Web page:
Search/Identify blocked file types in SharePoint

In SharePoint 2016 On-Prem, Microsoft has reduced the number of blocked file types from previous versions of SharePoint. It is totally different than the SharePoint 2010 / 2013. In SharePoint 2013, there are 105 default file types that are blocked by default but in SharePoint 2016, this number goes all the way down to 6. Interestingly, there is no blocked file type in SharePoint Online.


Block type references:

Small Script to find all blocked file types:

$path = "C:\DRIVERS";
$extensitons = @("*.ade","*.adp","*.asa","*.ashx","*.asmx","*.asp","*.bas","*.bat","*.cdx","*.cer",`

Get-Childitem -r -path $path\* -include $extensitons | %{$_.fullname}

#Optionally push results to a text file
#Get-Childitem -r -path $path\* -include $extensions | %{$_.fullname} > C:\File_Extensions.txt


PowerShell: Set/Configure Document Library with MajorVersionLimit, MajorWithMinorVersionsLimit & require to checkout before editing

Just finished coding a PowerShell function to achieve the following:
Approval Library:
– Require content approval;
– Require items to be checked out;
– Require major versions and minor versions;
– Keep a maximum of 5 major versions and drafts for 1 major version.

Here is the PS function which I coded to satisfy the above design requirement:

function ConfiguringVersioningSettings($webUrl, $listName, $requireCheckOut, $majorVersionLimit, $minorVersionLimit){
       Write-Message "Configuring version settings for $listName..." "cyan"
       $web = Get-SPWeb $webUrl
       $library = $web.Lists[$listName]
       $library.EnableVersioning = $true
       $library.EnableMinorVersions = $true
       $library.MajorVersionLimit = $majorVersionLimit
       $library.MajorWithMinorVersionsLimit = $minorVersionLimit
       $library.ForceCheckOut = $requireCheckOut

Why do we restrict the number of versions?

Out of the box SharePoint keeps all versions in the document library. Once we enable the versioning on libraries all versions size is counted towards the site collection quota, there is no such thing as storing deltas in this case, they’re the full versions. I.e. each time we save the document, SharePoint stores as a separate copy of complete document in the database though we make a small change. Just imagine If we have a 100 MB document with 20 different versions (Around 2 GB of storage capacity). With large documents, even a small but active library can eat up your database in a hurry. If you have a limited site collection storage capacity, this is going to be a big issue to store more number of documents as database reaches it max storage capacity very soon. So, restrict at max 3 major and 3 minor versions at any point in time in the document library.

If you forget to set the limitation, there is no way from SharePoint out-of-the-box to house keep/manage specific versions from document version history. Either you have to remove/delete all versions or all minor versions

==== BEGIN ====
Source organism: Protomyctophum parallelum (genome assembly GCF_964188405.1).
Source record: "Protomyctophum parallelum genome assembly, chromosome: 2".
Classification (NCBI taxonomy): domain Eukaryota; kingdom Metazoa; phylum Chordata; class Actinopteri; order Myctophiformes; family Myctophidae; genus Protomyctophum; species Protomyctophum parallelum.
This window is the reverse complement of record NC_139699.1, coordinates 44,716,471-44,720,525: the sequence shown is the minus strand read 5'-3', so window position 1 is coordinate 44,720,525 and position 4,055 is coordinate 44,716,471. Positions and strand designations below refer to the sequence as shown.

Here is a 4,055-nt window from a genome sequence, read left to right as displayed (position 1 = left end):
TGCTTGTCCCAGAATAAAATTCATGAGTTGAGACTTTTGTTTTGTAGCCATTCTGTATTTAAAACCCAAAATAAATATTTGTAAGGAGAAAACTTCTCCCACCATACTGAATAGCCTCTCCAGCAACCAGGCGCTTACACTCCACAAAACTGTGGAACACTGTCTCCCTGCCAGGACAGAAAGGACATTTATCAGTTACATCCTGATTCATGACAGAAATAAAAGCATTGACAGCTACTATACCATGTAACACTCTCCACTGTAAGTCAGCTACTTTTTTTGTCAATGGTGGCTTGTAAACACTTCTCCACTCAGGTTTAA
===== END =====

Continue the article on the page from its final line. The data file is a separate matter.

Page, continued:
To enable version history on a document library choose the library you would like to set version settings.

Library Settings > in the settings page, under General Settings > click Versioning Settings:

– Check the checkbox “Create major and minor (draft) versions” option

– And, check the checkboxes to keep 3 major and 3 minor versions

Happy Point Sharing!

Setting up Document Expiration and Retention Policies for Libraries in SharePoint 2010

The following could be useful for someone who is trying to setup a Document Expiration and Retention Policies for a library in SharePoint 2010:

Check List:

1. Central Administrator should have retention enabled for sites created:

Central Administration > Security > Information policy > Configure Information Management Policy > Retention [Available for use in new site and list policies]

2. “Information Management Policy” and “Expiration Policy” are the two timer jobs which are responsible for retention policy. By default both will work “Weekly”, change this to suite your need.

Note: Set the recurring schedule in such a way that “Information Management Policy” job should run before the “Expiration Policy”.

[For testing purposes, you can either execute “Run Now” or set a shorter interval like every 5 minutes]

Steps to configure an Expiration Policy as below:

1. [Designated Document Library] > Document Library Settings > Information management policy settings >

a. Library and Folders (Change source or configure library schedule) > [Select Library and Folders].

b. Add a retention stage… > “This stage is based off a date property of the item Time Period :” Created + e.g. 0 days (for immediate action) > Action [Select Move to Recycle Bin]

c. Press OK/Apply to save the changes.

2. Add a document to the [Designated Document Library] and wait for the “Expiration Policy” timer job to execute.

That’s it; you should see that the item has been moved to the recycle bin.

Setting Expiration Dates

In SharePoint 2010, you have the option to set an expiration time based on any date property available in the drop-down list shown in Figure 8-5, including when it was declared a record. You can specify values between 0 to 500 years, 0 to 6000 months, or 0 to 182,500 days from the date selected from the drop-down list. In reality, all three settings have the same maximum amount of time, so your choice of which to select is really based on how precise you want the date setting to be. Selecting days will give you a more precise setting than months, and months will be more precise than years. The precision of the retention period required by your organization should be determined by your legal team.

Related references:

Retention Policy for document library in SharePoint 2010

Creating a retention policy to start a workflow in SharePoint 2010 using PowerShell

Bulk provisioning SharePoint 2010 document retention policies using PowerShell:

Add a workflow to a SharePoint list in all sites of a site collection using PowerShell